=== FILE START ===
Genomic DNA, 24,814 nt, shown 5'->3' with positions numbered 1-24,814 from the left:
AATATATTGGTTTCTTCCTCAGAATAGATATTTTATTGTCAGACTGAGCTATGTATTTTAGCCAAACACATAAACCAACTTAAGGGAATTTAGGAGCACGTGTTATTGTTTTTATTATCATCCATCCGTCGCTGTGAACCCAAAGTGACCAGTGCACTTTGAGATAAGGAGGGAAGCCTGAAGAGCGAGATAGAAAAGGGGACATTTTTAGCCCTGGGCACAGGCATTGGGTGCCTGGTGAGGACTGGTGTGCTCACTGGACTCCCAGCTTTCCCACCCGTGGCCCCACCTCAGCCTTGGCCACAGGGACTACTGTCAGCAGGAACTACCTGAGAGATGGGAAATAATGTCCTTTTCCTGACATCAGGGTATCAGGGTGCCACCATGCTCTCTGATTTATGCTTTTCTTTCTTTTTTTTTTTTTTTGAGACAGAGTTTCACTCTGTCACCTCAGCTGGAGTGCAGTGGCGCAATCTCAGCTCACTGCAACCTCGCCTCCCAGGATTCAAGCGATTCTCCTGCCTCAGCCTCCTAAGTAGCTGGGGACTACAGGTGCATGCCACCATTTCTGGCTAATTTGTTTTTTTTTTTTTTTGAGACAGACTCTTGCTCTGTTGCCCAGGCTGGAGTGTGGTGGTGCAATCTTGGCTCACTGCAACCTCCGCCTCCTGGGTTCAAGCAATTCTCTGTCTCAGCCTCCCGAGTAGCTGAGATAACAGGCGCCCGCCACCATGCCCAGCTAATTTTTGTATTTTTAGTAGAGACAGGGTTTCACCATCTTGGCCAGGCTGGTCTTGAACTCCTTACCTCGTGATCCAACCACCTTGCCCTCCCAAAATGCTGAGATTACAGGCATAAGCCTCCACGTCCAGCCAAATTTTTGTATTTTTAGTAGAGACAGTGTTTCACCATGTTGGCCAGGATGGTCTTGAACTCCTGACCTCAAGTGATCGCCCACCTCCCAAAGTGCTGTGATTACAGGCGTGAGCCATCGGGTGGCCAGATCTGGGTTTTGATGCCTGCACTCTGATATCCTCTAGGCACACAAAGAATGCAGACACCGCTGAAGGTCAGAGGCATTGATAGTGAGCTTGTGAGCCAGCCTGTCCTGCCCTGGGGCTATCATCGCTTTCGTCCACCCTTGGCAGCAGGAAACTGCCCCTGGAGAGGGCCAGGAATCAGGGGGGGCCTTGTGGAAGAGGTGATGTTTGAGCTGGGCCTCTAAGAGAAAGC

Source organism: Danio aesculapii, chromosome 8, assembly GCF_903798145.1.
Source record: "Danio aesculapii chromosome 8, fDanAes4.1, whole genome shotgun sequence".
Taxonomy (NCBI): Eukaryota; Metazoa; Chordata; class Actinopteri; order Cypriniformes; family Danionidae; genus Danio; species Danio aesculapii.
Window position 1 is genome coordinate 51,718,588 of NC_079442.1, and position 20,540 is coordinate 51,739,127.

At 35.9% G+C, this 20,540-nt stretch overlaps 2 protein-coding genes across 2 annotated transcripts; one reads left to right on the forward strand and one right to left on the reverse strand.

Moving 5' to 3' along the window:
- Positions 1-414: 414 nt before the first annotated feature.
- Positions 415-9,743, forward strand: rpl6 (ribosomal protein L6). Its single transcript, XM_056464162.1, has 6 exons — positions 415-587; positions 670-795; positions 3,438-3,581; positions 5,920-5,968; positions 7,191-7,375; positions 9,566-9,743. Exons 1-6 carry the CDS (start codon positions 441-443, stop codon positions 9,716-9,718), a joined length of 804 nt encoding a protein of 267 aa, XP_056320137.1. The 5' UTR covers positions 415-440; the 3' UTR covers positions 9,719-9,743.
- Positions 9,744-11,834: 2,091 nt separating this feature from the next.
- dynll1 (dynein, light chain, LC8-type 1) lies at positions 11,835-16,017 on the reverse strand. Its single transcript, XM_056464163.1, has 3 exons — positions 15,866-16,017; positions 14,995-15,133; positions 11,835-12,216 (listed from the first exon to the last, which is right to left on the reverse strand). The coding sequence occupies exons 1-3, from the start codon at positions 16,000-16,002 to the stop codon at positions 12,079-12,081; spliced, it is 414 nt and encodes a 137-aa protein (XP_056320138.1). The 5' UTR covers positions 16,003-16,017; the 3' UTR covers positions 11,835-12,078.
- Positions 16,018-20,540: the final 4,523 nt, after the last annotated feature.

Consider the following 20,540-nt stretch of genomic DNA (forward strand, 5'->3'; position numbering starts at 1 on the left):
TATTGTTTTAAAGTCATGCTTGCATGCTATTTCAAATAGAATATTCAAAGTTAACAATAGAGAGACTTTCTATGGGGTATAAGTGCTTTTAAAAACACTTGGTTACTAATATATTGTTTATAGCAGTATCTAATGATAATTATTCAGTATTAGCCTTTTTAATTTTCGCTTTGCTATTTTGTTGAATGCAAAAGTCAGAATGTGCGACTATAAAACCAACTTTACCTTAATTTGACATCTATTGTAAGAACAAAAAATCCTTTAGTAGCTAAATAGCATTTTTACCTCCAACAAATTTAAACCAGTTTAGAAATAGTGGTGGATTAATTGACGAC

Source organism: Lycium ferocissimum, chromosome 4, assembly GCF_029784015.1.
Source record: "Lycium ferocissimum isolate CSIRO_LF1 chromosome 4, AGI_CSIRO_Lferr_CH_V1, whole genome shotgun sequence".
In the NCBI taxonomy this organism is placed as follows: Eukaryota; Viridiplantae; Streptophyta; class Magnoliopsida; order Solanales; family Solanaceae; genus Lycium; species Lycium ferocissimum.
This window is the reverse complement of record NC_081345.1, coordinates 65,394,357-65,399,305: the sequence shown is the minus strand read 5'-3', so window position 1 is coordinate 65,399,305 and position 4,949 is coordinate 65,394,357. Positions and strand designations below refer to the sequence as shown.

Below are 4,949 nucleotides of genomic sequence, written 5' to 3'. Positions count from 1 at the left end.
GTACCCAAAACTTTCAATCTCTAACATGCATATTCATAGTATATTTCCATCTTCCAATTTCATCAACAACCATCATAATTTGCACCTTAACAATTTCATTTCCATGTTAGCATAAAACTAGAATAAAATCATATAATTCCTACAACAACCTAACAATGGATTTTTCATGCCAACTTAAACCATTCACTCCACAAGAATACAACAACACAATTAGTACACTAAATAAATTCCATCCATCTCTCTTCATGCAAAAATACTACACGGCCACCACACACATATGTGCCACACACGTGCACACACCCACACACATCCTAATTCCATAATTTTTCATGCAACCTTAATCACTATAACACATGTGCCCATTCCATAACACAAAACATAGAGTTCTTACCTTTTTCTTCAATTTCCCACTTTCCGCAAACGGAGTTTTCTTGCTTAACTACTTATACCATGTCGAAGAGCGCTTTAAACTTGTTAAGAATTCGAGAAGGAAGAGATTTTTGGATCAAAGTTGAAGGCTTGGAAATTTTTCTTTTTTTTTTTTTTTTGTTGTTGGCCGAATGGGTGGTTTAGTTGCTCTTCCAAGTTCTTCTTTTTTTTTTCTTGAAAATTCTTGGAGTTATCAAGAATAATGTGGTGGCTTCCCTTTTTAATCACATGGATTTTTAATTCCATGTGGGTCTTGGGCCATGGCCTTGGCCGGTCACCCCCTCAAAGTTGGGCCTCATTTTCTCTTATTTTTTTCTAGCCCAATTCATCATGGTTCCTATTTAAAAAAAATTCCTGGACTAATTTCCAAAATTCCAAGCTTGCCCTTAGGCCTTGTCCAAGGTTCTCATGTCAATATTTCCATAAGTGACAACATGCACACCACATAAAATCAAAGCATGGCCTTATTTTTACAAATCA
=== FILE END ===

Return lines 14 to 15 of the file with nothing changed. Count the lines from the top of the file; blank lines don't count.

Consider the following 20,540-nt stretch of genomic DNA (forward strand, 5'->3'; position numbering starts at 1 on the left):
TATTGTTTTAAAGTCATGCTTGCATGCTATTTCAAATAGAATATTCAAAGTTAACAATAGAGAGACTTTCTATGGGGTATAAGTGCTTTTAAAAACACTTGGTTACTAATATATTGTTTATAGCAGTATCTAATGATAATTATTCAGTATTAGCCTTTTTAATTTTCGCTTTGCTATTTTGTTGAATGCAAAAGTCAGAATGTGCGACTATAAAACCAACTTTACCTTAATTTGACATCTATTGTAAGAACAAAAAATCCTTTAGTAGCTAAATAGCATTTTTACCTCCAACAAATTTAAACCAGTTTAGAAATAGTGGTGGATTAATTGACGAC